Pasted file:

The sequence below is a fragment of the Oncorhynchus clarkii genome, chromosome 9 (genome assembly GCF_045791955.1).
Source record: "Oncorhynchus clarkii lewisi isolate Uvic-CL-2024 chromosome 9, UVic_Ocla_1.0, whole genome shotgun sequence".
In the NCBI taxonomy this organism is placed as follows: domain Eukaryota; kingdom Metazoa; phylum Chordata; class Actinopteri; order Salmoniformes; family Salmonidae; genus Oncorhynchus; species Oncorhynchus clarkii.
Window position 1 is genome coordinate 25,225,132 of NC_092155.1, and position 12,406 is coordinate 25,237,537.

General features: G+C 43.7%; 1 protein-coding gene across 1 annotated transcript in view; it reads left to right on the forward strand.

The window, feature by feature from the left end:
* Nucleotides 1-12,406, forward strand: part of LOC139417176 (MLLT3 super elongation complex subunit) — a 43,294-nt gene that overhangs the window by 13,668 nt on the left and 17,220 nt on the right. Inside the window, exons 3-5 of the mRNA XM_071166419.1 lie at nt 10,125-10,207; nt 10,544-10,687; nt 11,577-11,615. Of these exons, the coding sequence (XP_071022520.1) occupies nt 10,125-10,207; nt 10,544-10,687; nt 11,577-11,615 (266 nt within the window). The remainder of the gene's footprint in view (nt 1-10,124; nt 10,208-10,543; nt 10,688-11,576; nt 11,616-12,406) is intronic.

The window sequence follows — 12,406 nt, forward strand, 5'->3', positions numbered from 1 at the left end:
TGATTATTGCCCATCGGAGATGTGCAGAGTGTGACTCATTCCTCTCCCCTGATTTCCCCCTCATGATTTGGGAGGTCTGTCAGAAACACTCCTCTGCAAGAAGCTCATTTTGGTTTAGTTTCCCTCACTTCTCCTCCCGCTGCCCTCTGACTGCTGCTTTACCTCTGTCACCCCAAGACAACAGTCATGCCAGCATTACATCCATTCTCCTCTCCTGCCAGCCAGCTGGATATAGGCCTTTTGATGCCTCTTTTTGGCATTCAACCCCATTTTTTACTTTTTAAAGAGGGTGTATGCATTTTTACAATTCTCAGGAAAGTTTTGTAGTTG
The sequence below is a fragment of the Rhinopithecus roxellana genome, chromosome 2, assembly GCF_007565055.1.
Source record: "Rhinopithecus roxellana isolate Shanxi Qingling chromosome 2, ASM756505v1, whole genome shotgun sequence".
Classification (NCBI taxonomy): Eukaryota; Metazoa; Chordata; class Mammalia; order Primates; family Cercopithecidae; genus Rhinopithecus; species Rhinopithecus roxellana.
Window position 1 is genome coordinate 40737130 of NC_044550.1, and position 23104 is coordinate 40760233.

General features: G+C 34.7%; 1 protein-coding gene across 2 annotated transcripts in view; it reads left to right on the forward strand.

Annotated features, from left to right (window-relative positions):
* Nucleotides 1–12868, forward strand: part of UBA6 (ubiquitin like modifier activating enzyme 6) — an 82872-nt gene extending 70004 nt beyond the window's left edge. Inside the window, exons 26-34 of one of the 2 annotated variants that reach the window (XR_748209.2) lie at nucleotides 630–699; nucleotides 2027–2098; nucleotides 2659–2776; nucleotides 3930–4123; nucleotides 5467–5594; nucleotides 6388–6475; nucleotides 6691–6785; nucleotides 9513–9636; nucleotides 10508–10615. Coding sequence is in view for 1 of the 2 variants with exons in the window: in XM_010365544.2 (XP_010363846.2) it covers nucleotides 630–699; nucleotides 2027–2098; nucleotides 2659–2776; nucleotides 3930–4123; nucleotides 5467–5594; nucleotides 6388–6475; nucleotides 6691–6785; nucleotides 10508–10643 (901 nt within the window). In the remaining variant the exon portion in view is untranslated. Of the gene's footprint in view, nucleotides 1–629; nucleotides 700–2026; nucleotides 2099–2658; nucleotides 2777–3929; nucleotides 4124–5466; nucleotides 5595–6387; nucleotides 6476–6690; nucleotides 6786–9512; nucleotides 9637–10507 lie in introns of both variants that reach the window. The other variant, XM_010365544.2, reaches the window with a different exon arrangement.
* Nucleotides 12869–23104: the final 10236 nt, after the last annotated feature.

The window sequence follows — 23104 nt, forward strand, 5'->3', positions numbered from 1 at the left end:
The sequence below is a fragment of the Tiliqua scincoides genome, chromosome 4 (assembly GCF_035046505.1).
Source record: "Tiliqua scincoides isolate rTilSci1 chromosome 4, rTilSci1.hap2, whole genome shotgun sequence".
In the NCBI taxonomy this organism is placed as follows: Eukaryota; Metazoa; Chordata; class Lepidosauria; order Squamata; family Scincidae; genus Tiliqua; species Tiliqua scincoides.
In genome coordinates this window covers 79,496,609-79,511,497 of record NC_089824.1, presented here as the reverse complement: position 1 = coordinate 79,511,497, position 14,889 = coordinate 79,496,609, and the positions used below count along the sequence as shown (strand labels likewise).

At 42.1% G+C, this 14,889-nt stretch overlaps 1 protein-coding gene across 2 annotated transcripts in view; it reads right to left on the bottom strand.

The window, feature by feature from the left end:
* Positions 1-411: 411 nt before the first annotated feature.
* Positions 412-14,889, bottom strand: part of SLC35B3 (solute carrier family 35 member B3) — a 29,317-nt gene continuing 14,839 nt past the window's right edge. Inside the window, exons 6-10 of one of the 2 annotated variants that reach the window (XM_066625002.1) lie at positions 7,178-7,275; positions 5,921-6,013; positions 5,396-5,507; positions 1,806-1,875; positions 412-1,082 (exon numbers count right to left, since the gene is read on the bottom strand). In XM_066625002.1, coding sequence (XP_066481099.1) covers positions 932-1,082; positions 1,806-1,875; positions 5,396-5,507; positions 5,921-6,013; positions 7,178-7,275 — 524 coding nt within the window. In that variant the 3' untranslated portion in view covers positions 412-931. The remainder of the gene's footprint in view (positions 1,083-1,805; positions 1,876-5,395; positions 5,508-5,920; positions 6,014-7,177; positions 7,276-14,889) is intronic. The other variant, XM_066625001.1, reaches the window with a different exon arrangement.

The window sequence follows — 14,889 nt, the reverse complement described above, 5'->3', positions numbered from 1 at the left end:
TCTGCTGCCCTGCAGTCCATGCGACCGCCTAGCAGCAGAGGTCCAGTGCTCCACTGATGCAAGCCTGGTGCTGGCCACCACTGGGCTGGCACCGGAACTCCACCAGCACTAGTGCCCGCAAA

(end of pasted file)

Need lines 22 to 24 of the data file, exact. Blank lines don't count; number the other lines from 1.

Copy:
In genome coordinates this window covers 79,496,609-79,511,497 of record NC_089824.1, presented here as the reverse complement: position 1 = coordinate 79,511,497, position 14,889 = coordinate 79,496,609, and the positions used below count along the sequence as shown (strand labels likewise).

At 42.1% G+C, this 14,889-nt stretch overlaps 1 protein-coding gene across 2 annotated transcripts in view; it reads right to left on the bottom strand.

The window, feature by feature from the left end: